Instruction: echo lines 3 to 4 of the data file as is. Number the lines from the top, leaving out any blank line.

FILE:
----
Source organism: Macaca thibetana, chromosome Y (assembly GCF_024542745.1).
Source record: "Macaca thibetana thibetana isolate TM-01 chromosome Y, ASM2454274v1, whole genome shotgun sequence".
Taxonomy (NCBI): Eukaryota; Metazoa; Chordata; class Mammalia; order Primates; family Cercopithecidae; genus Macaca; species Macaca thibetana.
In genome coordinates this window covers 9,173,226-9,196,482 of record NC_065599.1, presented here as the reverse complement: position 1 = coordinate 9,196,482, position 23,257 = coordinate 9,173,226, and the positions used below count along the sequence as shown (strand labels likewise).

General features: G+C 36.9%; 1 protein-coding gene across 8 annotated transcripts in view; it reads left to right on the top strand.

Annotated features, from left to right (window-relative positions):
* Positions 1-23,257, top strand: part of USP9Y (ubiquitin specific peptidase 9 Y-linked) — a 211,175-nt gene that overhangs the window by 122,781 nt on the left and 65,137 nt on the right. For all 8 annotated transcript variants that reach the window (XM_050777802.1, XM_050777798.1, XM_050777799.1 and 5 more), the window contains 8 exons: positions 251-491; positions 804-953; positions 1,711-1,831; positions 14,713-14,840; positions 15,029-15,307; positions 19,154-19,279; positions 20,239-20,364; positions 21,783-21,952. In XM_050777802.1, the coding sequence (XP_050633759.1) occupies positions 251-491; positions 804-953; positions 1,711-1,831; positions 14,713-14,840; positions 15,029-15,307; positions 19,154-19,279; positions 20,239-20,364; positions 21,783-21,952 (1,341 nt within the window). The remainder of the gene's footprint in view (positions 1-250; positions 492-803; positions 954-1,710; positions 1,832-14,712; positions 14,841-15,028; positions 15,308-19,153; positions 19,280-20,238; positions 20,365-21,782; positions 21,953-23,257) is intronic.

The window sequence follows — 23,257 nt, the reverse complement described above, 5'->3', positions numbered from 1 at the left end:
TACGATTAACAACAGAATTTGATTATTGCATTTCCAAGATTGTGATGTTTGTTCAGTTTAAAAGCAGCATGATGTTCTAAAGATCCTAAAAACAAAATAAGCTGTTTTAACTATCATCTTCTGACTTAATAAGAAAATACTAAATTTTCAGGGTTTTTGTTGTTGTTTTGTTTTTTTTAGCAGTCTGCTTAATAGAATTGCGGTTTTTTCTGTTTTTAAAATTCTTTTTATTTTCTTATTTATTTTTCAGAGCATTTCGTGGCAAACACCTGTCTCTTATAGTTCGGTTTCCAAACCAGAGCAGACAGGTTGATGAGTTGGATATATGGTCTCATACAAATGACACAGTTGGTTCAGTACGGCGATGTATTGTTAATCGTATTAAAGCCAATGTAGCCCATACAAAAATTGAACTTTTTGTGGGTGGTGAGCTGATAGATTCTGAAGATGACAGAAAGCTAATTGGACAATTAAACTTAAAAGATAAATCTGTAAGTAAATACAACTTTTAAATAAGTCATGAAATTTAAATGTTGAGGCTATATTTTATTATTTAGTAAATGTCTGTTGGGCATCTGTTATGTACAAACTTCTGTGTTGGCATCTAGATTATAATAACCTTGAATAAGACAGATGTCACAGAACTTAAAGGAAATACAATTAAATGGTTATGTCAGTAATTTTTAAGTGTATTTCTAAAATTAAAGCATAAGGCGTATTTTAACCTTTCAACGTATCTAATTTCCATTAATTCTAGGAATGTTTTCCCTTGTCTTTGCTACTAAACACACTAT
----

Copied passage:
Taxonomy (NCBI): Eukaryota; Metazoa; Chordata; class Mammalia; order Primates; family Cercopithecidae; genus Macaca; species Macaca thibetana.
In genome coordinates this window covers 9,173,226-9,196,482 of record NC_065599.1, presented here as the reverse complement: position 1 = coordinate 9,196,482, position 23,257 = coordinate 9,173,226, and the positions used below count along the sequence as shown (strand labels likewise).